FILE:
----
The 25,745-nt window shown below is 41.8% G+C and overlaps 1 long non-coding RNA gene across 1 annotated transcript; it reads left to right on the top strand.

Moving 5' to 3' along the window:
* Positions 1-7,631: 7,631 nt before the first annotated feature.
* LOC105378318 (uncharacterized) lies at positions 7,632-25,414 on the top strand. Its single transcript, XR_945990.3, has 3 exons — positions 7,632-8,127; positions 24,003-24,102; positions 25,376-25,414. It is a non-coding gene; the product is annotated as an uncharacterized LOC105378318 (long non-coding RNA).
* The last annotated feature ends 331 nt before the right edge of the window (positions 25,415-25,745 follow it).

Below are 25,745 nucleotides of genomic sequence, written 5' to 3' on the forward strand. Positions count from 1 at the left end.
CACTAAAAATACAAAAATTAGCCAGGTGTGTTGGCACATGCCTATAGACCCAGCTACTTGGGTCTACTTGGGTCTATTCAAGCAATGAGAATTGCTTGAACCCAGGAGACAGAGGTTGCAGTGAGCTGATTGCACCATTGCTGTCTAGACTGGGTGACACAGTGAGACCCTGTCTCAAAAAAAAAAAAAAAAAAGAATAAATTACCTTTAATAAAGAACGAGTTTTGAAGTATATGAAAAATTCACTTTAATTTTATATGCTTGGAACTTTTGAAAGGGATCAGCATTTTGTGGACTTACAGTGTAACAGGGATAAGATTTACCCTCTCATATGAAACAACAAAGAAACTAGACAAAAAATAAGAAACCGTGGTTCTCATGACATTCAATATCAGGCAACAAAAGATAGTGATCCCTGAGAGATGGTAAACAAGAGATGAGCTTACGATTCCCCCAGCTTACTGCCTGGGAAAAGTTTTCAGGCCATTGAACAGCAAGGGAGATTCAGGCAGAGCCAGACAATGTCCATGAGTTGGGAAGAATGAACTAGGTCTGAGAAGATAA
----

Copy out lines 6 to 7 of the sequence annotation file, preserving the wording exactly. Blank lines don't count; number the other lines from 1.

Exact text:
Below are 25,745 nucleotides of genomic sequence, written 5' to 3' on the forward strand. Positions count from 1 at the left end.
CACTAAAAATACAAAAATTAGCCAGGTGTGTTGGCACATGCCTATAGACCCAGCTACTTGGGTCTACTTGGGTCTATTCAAGCAATGAGAATTGCTTGAACCCAGGAGACAGAGGTTGCAGTGAGCTGATTGCACCATTGCTGTCTAGACTGGGTGACACAGTGAGACCCTGTCTCAAAAAAAAAAAAAAAAAAGAATAAATTACCTTTAATAAAGAACGAGTTTTGAAGTATATGAAAAATTCACTTTAATTTTATATGCTTGGAACTTTTGAAAGGGATCAGCATTTTGTGGACTTACAGTGTAACAGGGATAAGATTTACCCTCTCATATGAAACAACAAAGAAACTAGACAAAAAATAAGAAACCGTGGTTCTCATGACATTCAATATCAGGCAACAAAAGATAGTGATCCCTGAGAGATGGTAAACAAGAGATGAGCTTACGATTCCCCCAGCTTACTGCCTGGGAAAAGTTTTCAGGCCATTGAACAGCAAGGGAGATTCAGGCAGAGCCAGACAATGTCCATGAGTTGGGAAGAATGAACTAGGTCTGAGAAGATAA